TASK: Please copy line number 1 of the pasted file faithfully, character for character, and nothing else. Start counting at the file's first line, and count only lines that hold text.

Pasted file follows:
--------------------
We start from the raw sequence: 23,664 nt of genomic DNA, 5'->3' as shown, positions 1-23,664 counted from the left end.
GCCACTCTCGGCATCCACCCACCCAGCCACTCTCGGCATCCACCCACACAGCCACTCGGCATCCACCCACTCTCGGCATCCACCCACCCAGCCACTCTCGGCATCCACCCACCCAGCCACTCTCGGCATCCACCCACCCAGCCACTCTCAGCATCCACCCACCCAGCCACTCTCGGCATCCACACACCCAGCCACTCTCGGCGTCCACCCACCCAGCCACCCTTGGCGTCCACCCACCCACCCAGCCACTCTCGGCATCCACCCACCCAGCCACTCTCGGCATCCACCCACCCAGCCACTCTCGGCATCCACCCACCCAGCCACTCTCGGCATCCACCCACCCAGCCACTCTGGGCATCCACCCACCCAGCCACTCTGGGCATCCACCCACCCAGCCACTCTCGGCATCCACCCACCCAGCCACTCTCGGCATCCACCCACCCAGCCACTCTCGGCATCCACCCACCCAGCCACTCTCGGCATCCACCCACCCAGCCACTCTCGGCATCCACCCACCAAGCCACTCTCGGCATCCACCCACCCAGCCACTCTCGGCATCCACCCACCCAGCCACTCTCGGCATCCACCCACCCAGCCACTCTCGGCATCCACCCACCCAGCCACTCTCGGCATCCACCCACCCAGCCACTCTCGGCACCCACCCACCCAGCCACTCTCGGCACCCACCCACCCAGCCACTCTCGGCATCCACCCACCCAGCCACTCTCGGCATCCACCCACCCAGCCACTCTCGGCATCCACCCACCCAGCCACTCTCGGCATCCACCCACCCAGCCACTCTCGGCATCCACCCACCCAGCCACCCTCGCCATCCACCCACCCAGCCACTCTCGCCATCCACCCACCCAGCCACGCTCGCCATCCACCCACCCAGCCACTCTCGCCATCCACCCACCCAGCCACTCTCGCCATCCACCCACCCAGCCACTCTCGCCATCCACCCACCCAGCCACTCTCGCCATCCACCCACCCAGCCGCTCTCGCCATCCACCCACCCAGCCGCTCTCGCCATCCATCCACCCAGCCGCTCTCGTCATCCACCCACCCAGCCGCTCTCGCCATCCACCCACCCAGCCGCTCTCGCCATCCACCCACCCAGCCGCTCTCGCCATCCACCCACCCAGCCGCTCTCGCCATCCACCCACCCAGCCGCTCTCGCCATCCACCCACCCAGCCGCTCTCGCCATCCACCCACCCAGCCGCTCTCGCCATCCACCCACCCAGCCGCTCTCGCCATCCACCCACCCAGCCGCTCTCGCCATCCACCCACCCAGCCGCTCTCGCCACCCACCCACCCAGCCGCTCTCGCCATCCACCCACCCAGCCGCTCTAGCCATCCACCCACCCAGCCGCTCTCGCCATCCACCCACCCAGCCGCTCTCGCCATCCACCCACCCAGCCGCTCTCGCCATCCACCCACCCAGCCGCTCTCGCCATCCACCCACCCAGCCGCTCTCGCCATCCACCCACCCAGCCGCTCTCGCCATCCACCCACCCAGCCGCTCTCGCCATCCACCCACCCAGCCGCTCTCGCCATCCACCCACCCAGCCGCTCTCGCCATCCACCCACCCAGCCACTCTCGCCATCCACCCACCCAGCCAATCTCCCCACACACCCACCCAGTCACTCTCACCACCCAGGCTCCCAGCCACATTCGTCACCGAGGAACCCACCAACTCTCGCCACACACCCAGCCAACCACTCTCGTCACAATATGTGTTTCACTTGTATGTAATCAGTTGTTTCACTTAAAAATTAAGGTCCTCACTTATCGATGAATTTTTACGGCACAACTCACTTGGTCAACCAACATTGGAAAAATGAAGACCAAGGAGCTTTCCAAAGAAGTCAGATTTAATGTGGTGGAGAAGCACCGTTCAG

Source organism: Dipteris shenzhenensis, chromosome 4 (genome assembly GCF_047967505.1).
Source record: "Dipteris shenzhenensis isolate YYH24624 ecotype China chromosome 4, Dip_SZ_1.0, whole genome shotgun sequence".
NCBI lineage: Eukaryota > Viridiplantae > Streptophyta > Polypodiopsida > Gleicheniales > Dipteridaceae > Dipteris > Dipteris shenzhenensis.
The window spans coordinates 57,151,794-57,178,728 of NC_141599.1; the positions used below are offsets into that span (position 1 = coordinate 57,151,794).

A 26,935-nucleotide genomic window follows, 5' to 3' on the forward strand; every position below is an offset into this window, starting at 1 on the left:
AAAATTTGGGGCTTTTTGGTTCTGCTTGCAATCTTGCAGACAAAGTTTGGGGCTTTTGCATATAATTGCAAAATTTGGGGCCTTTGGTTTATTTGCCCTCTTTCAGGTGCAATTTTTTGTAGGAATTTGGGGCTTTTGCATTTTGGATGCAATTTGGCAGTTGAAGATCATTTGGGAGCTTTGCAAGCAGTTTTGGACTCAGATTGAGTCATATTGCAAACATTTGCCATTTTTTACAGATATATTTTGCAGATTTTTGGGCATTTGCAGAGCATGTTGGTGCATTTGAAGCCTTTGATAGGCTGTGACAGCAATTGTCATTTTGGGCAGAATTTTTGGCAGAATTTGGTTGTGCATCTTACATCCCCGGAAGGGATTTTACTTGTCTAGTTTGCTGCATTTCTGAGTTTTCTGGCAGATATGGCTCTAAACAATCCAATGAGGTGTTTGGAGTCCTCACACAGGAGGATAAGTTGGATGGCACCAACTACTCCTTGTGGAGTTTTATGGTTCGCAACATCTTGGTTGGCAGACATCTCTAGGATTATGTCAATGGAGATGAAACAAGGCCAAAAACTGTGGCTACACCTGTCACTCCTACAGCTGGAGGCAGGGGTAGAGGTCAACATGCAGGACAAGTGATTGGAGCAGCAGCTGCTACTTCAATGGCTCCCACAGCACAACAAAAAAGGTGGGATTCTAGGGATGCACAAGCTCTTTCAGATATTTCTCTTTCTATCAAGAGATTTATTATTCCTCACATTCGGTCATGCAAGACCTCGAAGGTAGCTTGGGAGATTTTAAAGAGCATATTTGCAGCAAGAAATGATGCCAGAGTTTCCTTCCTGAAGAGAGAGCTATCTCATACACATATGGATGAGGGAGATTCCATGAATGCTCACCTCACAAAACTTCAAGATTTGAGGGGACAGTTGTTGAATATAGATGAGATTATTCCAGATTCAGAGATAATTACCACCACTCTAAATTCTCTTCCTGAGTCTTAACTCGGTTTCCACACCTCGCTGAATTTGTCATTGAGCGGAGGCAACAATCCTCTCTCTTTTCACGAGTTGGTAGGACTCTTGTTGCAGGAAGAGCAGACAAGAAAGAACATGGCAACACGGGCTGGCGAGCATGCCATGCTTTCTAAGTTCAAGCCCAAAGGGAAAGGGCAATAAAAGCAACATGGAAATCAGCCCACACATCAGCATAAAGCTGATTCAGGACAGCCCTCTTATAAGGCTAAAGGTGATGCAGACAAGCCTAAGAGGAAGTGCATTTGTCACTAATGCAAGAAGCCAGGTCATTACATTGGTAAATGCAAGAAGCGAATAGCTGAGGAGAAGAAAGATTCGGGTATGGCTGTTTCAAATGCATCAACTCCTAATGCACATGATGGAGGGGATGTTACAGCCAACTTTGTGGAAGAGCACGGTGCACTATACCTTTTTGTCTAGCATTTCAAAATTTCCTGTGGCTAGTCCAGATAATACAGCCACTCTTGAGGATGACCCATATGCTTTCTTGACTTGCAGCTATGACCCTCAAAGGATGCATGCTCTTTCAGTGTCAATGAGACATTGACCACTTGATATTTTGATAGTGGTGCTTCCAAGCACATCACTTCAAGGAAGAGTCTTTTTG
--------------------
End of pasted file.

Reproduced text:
We start from the raw sequence: 23,664 nt of genomic DNA, 5'->3' as shown, positions 1-23,664 counted from the left end.